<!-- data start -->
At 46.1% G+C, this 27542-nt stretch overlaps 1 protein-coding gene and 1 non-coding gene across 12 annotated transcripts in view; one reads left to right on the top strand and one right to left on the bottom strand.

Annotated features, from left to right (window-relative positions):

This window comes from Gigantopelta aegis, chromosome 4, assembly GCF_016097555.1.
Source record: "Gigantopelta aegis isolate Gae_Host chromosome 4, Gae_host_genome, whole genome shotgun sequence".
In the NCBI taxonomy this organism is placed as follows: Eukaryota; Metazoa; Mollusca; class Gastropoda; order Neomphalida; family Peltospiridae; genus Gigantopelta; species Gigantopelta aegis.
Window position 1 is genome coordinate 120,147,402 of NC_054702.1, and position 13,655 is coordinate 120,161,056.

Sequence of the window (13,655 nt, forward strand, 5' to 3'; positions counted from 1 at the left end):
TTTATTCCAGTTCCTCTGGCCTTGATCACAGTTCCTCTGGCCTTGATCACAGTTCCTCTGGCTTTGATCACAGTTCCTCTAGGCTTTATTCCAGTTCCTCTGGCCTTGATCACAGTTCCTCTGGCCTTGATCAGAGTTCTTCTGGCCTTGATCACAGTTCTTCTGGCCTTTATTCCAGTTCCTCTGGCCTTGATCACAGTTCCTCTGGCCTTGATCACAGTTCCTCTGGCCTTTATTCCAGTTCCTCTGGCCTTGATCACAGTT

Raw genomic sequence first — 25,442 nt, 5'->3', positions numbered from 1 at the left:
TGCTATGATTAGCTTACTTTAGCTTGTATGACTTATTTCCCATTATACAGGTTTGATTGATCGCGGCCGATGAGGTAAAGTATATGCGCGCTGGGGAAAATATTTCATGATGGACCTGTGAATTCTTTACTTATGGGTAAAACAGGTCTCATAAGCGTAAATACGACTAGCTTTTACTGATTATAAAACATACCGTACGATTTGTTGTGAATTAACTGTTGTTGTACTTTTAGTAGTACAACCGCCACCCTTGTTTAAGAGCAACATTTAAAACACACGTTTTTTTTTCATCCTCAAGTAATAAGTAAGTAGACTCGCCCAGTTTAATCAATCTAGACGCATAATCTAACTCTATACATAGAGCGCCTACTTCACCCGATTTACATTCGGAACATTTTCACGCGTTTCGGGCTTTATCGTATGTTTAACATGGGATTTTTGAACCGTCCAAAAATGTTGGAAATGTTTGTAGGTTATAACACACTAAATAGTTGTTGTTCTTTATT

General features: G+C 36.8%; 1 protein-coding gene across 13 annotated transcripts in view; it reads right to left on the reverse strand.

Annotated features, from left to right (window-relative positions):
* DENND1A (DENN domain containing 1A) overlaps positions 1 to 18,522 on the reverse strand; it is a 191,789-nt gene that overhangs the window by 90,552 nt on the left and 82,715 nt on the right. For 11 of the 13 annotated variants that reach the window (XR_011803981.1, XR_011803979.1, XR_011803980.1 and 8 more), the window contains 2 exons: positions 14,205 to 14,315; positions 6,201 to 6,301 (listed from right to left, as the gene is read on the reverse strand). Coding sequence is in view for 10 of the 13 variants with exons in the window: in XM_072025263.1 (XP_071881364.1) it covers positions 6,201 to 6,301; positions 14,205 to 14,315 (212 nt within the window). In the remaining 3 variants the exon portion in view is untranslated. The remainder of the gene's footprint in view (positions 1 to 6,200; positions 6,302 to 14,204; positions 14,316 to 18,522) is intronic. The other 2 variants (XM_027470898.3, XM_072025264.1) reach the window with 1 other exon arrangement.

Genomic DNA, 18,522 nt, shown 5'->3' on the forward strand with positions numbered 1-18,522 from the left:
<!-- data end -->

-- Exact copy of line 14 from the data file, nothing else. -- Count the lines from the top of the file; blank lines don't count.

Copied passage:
Genomic DNA, 18,522 nt, shown 5'->3' on the forward strand with positions numbered 1-18,522 from the left: